(41) In Article 56, the first subparagraph of paragraph 2 is replaced by the following:

"The competent authorities of the host and home Member States shall exchange information regarding disciplinary action or criminal sanctions taken or any other serious, specific circumstances which are likely to have consequences for the pursuit of activities under this Directive, respecting personal data protection legislation provided for in Directive 95/46/EC and Directive 2002/58/EC of the European Parliament and of the Council (*).

---------

(*) OJ L 201, 31.07.2002, p. 37.".

(42) The following Article 56a is inserted:

"Article 56a

Alert mechanism

1.       The competent authorities of a Member State shall inform the competent authorities of all other Member States and the Commission about the identity of a professional who has been prohibited by national authorities or courts from pursuing, even temporarily, on the territory of that Member State the following professional activities:

(a) doctor of medicine of general practice possessing evidence of a formal qualification referred to in point 5.1.4 of Annex V;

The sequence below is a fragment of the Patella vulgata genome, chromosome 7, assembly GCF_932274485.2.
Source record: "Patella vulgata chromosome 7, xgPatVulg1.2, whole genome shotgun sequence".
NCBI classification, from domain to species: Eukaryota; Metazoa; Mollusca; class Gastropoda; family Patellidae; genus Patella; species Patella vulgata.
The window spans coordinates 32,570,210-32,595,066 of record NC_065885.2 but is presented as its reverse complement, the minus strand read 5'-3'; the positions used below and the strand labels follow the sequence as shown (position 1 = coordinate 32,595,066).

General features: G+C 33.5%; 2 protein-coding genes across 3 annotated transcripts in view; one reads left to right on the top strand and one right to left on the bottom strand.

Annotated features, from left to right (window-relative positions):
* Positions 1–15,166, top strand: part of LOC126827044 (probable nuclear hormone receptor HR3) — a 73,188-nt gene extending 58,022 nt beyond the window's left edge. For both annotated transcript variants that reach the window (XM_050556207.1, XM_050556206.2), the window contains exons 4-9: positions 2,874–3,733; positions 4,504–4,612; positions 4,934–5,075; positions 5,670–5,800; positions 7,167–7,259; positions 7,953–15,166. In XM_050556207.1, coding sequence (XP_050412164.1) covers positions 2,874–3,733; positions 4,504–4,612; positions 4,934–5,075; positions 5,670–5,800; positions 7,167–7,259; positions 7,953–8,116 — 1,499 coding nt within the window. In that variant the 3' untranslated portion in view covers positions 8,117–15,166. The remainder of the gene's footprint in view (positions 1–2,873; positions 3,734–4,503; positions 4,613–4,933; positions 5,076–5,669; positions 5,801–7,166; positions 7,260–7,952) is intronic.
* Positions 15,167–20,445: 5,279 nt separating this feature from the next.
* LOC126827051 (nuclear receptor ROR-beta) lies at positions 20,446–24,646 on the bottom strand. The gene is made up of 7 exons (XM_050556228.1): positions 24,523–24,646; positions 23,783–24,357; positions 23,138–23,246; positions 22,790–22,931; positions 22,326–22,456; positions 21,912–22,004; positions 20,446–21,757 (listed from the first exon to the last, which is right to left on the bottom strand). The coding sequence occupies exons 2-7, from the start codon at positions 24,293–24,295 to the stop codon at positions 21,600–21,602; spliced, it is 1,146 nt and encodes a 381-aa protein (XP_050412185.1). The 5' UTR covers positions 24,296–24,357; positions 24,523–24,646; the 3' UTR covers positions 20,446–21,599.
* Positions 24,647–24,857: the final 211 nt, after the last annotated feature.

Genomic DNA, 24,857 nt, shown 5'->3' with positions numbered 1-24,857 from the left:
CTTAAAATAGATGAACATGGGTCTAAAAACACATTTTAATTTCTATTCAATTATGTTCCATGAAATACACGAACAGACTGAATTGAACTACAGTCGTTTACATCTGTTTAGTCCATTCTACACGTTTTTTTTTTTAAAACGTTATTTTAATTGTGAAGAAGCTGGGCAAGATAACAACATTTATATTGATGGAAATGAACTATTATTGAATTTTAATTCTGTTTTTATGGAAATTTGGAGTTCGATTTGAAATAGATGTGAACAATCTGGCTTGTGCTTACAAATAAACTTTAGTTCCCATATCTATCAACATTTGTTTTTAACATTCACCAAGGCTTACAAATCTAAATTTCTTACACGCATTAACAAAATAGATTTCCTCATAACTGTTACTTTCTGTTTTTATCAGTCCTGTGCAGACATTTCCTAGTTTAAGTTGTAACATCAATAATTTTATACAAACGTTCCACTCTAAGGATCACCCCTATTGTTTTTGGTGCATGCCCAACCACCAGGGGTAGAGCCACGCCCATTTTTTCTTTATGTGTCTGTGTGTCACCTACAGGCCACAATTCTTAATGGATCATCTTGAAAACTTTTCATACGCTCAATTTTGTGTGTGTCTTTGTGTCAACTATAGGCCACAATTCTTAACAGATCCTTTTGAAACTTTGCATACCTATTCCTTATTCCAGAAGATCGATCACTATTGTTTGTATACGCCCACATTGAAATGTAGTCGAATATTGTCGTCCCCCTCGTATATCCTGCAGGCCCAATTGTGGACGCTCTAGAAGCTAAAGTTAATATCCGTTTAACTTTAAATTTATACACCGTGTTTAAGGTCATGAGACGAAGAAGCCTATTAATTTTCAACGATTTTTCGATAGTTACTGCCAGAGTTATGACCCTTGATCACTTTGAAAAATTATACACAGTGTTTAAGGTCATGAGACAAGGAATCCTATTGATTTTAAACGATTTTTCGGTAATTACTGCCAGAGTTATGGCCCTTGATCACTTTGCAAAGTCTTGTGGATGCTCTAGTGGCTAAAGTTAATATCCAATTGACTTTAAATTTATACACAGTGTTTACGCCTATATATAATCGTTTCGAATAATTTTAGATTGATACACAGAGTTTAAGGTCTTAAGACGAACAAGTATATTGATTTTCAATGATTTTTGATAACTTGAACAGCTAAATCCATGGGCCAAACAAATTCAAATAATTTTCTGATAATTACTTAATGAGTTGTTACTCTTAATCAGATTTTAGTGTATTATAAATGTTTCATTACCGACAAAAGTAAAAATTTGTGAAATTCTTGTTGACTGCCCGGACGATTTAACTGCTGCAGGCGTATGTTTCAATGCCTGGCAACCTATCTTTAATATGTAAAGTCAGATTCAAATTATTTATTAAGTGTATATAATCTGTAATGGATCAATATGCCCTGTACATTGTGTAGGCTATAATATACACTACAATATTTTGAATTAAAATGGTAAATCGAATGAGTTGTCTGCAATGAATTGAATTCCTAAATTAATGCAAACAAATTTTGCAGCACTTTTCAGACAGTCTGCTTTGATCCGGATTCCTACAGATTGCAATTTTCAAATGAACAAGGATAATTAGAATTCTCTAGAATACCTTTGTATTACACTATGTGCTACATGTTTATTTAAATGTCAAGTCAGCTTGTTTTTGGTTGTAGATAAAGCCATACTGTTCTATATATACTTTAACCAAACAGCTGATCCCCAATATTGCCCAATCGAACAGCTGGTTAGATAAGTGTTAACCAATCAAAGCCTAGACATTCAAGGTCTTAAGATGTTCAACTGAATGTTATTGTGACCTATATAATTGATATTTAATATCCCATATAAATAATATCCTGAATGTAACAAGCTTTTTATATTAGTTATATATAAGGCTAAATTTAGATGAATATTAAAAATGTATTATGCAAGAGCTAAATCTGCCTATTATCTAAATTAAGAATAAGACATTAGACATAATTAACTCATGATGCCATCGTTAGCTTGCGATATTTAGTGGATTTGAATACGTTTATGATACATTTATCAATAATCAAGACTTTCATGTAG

(b) specialist doctor of medicine possessing a title referred to in point 5.1.3 of Annex V;

(c) nurse responsible for general care possessing evidence of a formal qualification referred to in point 5.2.2 of Annex V;

(d) dental practitioner possessing a professional qualifications listed in, point 5.3.2 of Annex V;

(e) specialist dentists possessing evidence of a formal qualification referred to in point 5.3.3 of Annex V;

(f) veterinary surgeon possessing evidence of a formal qualifications referred to in point 5.4.2 of Annex V, unless they notified it already under Article 32 of Directive 2006/123/EC of the European Parliament and of the Council(*);

(g) midwife possessing evidence of a formal qualification referred to in point 5.5.2 Annex V;

(h) pharmacist possessing evidence of a formal qualification listed in point 5.6.2 of Annex V;

(i) holders of certificates mentioned in point 2 of Annex VII attesting that the holder completed a training which satisfies the minimum requirements listed in Articles 24, 25, 31, 34, 35, 38, 40, or 44 respectively, but which started earlier than the reference dates of the qualifications listed in points 5.1.3, 5.1.4, 5.2.2, 5.3.2, 5.3.3, 5.4.2, 5.5.2, 5.6.2 of Annex V.

(j) holders of certificates of acquired rights as referred to in Articles 23, 27, 29, 33, 37 and 43.

The information referred to in the first subparagraph shall be sent at the latest within three days from the date of adoption of the decision prohibiting the professional concerned from exercising a professional activity.